Covey emphasises the difference between urgent and important. His son, Sean Covey, and the latter’s co-authors in a publication which appeared in 2012, describe the whirlwind of daily activities. Nobody can escape the whirlwind, whose activities, which are usually urgent, are essential to the day-to-day survival of your business. These activities easily consume most of your day. However, find time each day to tend to one and at the most two important lead WIGs. They build your business. Invest in building the future. Work at only two WIGs at a time. Tackle more and you will achieve less (The Law of Diminishing Returns).
Block chunks of time in your diary for important WIGs and their activities. An effective leader is proactive, plans, sees to it that everyone works on one or at the most two important WIGs at a time, and builds relations. A leader ensures that his/her life is not totally governed by wheel-churning urgent work.
Deliberately create the habit of having and working lead WIGs, “battles that win the war”, to quote Covey Jnr. Know the difference between lag and lead WIGs. (Lead wigs create and track movement forward while lag WIGs are historic – having won or lost a war.)
On attaining independence
Independent individuals work well with other independent individuals.
We live in the Knowledge or Information Age and a growing number of people have an independent proactive attitude. They have the mindsets of the first three habits and work at it to acquire the knowledge and skill necessary to attain true independence – even if they work for someone. They turn the job they have into the job they want; or pack up and go elsewhere or start their own enterprises.
Independent people prefer to work and converse with other independent people.
The 2nd Stage: From independence to interdependence
The next three habits define an approach that makes interaction and collaboration between independent people successful.
Habit 4: Think Win-Win
Covey observed that people who harbour feelings of intrinsic self-worth often go from a scarcity to an abundance mentality. They harbour a desire to act for mutual benefit.
What does “Think Win-Win” mean? You are not self-centred as you realise the value of getting an appropriate portion of success for both you and others in areas of collaboration, of joint projects or joint ventures.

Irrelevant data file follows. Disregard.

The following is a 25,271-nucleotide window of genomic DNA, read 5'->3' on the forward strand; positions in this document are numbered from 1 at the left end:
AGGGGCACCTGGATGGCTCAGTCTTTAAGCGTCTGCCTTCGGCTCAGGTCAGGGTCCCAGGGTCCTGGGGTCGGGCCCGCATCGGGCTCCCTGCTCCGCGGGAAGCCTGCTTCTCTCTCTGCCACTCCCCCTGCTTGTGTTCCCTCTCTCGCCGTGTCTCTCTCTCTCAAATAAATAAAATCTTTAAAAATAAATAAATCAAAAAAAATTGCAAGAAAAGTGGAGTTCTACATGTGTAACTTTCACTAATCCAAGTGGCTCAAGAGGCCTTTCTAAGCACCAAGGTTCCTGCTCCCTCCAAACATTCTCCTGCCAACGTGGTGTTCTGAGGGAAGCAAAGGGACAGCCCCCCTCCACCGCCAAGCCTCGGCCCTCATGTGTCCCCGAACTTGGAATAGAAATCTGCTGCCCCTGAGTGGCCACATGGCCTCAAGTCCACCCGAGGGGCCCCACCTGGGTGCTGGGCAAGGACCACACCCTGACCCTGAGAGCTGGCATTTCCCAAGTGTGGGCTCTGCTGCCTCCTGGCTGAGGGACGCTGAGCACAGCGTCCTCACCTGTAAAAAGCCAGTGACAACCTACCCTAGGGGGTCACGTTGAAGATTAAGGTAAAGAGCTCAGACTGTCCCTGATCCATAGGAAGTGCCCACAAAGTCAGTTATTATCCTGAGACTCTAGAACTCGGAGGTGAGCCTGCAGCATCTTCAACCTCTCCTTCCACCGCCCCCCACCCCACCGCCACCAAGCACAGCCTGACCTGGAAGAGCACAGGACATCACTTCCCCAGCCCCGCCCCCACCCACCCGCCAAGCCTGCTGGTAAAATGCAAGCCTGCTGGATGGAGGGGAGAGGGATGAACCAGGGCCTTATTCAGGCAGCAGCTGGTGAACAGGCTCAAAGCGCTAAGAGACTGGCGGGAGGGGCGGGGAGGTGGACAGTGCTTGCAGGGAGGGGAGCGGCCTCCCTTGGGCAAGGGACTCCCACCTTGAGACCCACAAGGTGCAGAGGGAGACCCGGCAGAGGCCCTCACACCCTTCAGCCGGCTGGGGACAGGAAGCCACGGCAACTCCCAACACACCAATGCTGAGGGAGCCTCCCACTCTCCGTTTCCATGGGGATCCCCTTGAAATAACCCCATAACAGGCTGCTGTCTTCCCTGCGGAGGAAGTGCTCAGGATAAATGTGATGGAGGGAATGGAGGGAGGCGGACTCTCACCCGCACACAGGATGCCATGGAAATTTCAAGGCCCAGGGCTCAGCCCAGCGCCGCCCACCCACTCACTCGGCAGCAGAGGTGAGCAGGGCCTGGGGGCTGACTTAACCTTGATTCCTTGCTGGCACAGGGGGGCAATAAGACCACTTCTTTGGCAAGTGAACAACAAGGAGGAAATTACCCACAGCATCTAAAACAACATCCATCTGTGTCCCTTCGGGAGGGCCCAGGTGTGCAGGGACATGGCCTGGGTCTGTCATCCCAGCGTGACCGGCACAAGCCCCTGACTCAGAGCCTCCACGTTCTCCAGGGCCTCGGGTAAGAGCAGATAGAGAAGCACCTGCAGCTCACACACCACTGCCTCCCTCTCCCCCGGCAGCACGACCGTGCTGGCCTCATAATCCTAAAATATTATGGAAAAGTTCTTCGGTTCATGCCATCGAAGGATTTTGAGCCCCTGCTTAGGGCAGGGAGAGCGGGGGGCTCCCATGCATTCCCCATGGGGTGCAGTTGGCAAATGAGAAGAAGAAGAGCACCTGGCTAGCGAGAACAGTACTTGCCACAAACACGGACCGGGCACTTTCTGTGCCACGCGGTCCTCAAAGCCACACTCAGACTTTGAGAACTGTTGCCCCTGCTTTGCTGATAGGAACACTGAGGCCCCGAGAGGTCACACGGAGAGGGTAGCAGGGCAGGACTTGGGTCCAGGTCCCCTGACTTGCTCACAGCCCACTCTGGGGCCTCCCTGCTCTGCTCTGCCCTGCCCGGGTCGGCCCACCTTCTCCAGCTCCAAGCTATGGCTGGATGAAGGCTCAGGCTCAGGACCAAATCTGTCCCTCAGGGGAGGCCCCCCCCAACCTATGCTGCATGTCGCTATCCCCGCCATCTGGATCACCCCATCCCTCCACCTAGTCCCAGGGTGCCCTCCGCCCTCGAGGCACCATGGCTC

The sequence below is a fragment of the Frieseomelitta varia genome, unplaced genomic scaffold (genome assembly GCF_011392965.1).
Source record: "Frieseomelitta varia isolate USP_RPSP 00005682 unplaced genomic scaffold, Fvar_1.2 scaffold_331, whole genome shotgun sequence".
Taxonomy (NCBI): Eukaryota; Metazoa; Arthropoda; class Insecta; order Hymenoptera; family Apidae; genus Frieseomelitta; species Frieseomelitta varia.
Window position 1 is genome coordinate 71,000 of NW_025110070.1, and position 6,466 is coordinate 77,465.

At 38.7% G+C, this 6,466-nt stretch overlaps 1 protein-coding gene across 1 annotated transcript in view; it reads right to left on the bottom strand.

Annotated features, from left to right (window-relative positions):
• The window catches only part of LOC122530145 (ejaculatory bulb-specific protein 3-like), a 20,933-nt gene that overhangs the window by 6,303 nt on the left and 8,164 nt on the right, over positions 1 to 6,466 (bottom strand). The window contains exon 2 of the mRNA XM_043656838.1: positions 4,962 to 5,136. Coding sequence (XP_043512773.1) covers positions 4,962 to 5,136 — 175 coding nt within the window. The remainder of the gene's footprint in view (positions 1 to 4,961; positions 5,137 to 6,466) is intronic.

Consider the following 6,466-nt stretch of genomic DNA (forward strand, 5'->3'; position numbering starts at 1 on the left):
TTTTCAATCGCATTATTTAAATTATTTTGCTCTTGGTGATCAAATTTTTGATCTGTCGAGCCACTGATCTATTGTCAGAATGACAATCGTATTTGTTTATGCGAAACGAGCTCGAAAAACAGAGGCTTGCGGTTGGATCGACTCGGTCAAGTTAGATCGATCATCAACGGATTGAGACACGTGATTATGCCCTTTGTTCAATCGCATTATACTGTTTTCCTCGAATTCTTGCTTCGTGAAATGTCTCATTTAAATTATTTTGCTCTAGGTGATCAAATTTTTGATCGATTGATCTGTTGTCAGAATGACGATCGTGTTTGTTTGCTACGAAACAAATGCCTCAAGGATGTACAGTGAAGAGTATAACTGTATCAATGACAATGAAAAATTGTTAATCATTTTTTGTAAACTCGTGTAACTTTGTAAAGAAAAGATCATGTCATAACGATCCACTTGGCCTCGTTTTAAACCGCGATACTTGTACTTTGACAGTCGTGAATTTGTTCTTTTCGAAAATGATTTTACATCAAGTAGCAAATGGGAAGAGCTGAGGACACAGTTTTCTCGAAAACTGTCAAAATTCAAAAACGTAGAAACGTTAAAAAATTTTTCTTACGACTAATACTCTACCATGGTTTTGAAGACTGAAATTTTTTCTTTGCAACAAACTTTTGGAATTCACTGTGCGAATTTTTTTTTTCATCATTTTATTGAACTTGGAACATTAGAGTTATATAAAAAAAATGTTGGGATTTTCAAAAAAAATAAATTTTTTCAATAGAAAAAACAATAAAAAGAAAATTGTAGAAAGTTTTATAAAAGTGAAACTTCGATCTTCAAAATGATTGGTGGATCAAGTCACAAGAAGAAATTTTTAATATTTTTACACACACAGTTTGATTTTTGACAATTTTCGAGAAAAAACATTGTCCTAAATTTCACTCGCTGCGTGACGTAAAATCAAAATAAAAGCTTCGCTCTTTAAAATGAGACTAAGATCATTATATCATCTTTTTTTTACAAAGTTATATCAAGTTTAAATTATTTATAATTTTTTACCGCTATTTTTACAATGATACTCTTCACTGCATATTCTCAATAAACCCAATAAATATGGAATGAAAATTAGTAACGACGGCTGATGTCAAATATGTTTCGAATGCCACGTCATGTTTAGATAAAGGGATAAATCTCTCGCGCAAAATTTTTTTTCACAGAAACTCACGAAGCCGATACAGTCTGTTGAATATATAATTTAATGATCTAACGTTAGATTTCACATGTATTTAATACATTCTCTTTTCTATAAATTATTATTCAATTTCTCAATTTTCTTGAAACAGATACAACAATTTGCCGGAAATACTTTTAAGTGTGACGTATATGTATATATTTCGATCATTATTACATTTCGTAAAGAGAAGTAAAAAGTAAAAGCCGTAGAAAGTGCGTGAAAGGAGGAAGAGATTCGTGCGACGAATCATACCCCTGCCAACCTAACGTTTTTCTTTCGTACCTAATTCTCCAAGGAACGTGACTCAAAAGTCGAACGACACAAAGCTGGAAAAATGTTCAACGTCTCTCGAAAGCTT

Habit 5: Seek First to Understand, Then to Be Understood
Being able to firstly listen is truly difficult. Covey observes that this habit requires restraint, respect, and reverence. The ability to listen and then make yourself understood requires consideration.
Go from too-often fight and flight instincts to mature two-way communication. Develop a mutual purpose and actively seek mutual benefit.
Habit 6: Synergize
Synergize is the endowment of creativity, the creation of something not on you own by yourself but through two or more respectful independent minds communicating and producing solutions that are far better than what either originally proposed. Two plus two could be seven.
Most negotiations are positional bargaining and result at best in compromise. But when you get into synergistic communication, you leave position behind. You understand the basic underlying needs and interests of each other and find solutions to satisfy all concerned.
Habit 7: Sharpen the Saw
This habit concerns continuous improvement or self-renewal concerning the seven habits and other areas.
If you don’t constantly improve and renew yourself, you’ll fall into entropy, closed systems and styles. You’ll fall into a rut. You might become stuck in mindsets and approaches that do not serve you or those around you.
The habit of “Sharpen the Saw” is in present times more important than ever. Ensure that you learn daily and weekly and become very proficient at what you are doing. Make yourself more valuable and provide value. There are a number of ways to accelerate learning. Each is simple to master. In the age we live in, one’s personal pace of change has to be faster than the change around you.
You will have noticed that each habit overlaps into the next. They form a set of principles.
Covey authored his book in 1989. It is as relevant today as when it was first published.